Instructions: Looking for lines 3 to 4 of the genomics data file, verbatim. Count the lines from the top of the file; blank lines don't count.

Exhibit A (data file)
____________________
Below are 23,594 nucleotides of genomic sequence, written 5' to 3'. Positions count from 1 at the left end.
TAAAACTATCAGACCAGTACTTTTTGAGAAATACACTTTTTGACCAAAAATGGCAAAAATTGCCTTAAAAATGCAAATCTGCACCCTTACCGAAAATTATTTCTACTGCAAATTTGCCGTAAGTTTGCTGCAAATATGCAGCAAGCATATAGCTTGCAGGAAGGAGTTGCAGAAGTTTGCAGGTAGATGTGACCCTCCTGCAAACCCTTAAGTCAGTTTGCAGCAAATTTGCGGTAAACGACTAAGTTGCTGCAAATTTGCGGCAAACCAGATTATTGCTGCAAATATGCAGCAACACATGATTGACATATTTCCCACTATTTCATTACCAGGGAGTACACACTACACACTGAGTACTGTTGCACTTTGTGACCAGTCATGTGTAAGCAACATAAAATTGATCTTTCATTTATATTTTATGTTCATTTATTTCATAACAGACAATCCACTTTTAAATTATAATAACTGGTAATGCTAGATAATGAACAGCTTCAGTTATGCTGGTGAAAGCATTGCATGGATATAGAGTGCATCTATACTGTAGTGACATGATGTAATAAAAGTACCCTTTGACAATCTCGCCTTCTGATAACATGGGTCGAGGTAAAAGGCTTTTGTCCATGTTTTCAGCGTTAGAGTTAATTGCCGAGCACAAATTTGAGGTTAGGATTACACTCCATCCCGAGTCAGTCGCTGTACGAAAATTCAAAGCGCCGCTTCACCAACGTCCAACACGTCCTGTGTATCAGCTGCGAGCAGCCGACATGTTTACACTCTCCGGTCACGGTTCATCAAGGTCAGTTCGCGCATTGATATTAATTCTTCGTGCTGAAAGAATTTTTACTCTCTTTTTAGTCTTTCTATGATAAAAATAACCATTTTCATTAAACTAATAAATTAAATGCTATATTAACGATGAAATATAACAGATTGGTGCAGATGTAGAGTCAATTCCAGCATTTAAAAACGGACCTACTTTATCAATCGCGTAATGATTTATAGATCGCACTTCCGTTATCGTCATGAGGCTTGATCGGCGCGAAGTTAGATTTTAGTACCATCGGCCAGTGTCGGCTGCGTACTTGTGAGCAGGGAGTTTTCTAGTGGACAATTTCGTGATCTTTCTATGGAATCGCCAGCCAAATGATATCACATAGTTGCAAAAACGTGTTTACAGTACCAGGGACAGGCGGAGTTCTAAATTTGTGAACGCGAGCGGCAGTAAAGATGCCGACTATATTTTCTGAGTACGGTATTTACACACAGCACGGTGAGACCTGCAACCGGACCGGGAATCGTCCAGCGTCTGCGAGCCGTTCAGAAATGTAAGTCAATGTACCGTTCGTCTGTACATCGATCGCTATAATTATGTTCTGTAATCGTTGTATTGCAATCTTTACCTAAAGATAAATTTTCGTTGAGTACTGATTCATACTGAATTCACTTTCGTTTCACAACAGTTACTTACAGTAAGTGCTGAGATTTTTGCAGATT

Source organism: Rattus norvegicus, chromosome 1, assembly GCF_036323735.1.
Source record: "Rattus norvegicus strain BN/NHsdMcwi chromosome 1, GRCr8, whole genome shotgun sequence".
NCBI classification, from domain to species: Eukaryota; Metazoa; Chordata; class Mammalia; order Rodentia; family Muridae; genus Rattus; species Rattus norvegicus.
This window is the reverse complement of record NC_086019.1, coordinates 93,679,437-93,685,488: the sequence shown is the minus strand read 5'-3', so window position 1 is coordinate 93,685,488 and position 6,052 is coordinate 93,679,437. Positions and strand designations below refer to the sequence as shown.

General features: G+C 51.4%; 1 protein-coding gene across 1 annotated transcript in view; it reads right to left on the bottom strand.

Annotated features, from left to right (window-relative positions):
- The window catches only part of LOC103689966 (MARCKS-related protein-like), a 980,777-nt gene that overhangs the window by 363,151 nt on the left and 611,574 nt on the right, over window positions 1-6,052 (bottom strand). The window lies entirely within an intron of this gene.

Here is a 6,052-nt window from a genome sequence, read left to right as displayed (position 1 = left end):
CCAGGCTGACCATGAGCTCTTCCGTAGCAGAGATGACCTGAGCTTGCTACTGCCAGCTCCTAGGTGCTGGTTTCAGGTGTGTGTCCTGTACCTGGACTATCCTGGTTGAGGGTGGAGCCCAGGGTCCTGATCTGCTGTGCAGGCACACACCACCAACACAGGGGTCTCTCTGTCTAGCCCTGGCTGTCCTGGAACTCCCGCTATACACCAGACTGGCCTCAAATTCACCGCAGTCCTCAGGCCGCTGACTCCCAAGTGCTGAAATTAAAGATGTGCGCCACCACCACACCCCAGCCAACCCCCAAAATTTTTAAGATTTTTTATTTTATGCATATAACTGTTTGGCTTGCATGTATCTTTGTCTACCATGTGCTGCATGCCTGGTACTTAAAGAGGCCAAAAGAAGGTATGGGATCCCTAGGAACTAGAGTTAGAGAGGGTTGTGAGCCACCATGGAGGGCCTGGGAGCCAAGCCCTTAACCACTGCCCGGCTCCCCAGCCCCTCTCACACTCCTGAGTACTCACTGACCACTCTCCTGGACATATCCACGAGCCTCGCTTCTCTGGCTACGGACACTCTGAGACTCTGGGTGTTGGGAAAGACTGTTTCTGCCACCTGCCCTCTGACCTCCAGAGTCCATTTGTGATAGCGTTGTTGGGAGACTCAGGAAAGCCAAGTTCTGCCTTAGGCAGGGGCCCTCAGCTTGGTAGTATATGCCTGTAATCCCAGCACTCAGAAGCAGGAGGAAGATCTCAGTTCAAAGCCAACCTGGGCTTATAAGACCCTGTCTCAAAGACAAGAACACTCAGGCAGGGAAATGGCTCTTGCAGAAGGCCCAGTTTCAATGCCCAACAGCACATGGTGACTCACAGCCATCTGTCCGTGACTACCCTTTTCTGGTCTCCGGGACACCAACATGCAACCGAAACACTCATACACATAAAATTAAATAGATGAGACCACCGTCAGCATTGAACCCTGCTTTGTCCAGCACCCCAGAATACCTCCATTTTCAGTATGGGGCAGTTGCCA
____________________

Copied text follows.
Source organism: Rattus norvegicus, chromosome 1, assembly GCF_036323735.1.
Source record: "Rattus norvegicus strain BN/NHsdMcwi chromosome 1, GRCr8, whole genome shotgun sequence".